Cognitive-behavioral therapy for chronic low back pain in older persons: a preliminary study.
Aged, 80 and over
Low Back Pain
To determine the feasibility and potential efficacy of providing cognitive-behavioral therapy (CBT) to older persons with chronic low back pain (CLBP).
This was an uncontrolled pilot study conducted at a senior housing center (SHC) in New Haven, Connecticut. Fourteen SHC residents aged 65 years and older who were cognitively intact (Mini Mental State Examination score > or =24) and had CLBP were recruited for the study. CBT was administered in 10 weekly individual sessions. Participants were phoned 5 days on average after each session (range: 3-7 days) to determine their comprehension and perceived usefulness of the CBT materials and adherence with the assigned homework exercises. Using standardized measures, we determined participants' levels of pain intensity, pain-related disability, and physical and social activity at baseline, and at 2 and 24 weeks posttreatment.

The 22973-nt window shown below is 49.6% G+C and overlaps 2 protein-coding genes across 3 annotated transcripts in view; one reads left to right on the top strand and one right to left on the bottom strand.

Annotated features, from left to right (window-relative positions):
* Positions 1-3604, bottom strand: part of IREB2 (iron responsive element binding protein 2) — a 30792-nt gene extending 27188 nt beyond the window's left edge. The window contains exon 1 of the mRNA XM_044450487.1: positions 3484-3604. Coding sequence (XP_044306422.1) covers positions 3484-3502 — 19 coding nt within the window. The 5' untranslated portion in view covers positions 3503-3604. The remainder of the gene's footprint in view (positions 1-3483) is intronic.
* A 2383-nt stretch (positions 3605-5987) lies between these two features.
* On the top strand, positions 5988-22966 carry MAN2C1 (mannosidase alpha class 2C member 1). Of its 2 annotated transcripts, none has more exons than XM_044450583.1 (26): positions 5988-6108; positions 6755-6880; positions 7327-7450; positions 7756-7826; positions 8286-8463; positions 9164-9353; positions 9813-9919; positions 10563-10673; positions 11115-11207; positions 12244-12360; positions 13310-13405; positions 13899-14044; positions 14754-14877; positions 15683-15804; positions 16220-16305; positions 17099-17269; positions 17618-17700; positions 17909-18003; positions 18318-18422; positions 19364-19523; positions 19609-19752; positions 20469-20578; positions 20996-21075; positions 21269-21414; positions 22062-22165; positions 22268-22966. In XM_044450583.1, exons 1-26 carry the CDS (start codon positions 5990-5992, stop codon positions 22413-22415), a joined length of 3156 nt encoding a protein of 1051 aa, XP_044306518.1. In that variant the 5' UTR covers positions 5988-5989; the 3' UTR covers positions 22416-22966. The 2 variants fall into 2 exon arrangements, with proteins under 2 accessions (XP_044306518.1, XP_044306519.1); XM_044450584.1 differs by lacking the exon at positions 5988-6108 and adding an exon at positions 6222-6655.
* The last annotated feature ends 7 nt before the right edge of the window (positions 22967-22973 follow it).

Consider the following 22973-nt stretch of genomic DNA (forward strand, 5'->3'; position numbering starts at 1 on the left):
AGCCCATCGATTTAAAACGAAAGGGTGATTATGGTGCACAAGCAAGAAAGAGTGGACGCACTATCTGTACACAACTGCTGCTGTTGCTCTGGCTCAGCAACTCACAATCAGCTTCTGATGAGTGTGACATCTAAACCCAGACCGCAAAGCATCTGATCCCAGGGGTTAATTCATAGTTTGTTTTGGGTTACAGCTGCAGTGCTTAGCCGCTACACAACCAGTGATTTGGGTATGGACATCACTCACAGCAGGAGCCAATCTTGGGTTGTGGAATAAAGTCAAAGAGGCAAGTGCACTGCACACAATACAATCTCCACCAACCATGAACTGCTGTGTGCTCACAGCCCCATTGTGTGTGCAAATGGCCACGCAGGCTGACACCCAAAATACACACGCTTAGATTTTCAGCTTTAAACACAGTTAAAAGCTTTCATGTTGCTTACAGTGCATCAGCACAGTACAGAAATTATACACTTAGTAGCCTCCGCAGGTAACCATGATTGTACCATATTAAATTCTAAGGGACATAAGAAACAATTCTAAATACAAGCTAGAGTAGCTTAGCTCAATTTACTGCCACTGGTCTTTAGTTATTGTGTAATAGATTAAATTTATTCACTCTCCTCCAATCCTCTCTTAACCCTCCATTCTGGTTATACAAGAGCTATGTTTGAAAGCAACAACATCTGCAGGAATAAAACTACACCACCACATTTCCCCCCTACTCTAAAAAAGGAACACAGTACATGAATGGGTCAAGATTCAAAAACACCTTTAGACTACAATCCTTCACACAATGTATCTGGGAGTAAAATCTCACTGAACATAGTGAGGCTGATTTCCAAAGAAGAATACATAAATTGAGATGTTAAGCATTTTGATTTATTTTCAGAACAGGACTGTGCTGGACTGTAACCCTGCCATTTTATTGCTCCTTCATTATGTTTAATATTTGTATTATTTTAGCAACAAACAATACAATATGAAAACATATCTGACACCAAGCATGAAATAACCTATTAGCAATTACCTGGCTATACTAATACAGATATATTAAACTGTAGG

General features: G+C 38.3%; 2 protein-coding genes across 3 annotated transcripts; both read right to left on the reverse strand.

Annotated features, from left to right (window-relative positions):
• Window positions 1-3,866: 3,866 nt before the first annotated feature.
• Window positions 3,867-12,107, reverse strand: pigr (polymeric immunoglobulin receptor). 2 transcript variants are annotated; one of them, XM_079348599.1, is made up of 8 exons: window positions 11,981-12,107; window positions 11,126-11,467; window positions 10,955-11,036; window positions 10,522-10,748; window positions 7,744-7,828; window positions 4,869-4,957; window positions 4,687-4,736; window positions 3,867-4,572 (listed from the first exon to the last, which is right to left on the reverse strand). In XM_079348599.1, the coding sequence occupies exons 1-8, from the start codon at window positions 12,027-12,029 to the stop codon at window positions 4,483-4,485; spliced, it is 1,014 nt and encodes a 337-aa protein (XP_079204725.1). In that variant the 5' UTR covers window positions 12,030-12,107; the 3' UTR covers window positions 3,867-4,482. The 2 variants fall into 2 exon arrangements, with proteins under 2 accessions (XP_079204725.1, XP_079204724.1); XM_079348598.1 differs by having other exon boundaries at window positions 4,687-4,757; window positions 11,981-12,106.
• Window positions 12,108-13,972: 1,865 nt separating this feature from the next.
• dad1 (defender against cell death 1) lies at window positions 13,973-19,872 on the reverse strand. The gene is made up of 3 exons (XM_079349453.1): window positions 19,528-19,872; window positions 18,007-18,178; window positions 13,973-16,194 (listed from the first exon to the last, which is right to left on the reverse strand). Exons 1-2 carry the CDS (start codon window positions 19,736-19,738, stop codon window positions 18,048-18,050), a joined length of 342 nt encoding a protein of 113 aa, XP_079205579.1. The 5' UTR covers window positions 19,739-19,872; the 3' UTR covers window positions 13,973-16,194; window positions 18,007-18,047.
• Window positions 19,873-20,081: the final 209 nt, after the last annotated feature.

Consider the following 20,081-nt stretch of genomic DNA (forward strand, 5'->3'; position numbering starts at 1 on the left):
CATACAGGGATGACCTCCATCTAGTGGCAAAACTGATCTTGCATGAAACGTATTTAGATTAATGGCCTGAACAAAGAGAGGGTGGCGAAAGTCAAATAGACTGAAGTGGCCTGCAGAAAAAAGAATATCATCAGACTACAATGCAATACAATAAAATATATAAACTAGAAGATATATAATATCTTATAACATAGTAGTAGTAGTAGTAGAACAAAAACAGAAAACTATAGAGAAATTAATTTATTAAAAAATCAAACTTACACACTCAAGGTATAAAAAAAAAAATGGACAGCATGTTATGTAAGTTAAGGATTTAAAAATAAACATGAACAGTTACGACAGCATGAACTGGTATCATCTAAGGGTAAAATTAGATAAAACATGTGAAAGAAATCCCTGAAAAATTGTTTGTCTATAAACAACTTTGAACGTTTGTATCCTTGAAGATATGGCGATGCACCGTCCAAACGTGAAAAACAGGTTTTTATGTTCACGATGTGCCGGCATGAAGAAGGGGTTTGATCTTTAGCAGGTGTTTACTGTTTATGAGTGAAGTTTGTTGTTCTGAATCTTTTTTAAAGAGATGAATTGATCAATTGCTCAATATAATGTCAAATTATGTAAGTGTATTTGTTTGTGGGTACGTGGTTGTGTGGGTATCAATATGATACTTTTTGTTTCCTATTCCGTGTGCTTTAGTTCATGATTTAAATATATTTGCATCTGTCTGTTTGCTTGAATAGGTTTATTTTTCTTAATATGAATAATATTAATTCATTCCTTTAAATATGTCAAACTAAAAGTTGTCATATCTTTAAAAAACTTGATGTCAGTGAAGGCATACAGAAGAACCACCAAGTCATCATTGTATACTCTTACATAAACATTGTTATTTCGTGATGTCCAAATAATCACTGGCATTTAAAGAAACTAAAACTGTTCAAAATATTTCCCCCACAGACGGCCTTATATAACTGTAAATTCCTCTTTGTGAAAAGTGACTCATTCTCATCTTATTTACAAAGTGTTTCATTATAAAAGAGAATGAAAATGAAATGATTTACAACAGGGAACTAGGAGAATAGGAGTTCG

Participants had a mean age of 77.4 (+/-7.9 SD) years and were mostly female (86%). Thirteen (93%) participants completed all 10 sessions. Comprehension of CBT, defined as self-reported understanding of the materials presented each week, exceeded 97%. The perceived usefulness of each treatment session was assessed on a 0-10 scale, and the mean ratings for the sessions ranged from 7.5-9.4. The mean number of days that participants practiced the homework exercises each week varied from 1.8 to 4.0. Significant reductions (P < 0.01) in participants' pain intensity and pain-related disability scores were found at the 2-week posttreatment (vs pretreatment) assessment. These treatment effects waned over time, but did not return to pretreatment levels at 24 weeks. Participants' physical and social activity levels did not change.
CBT is a feasible treatment for cognitively intact, older persons with CLBP, and may be efficacious as well.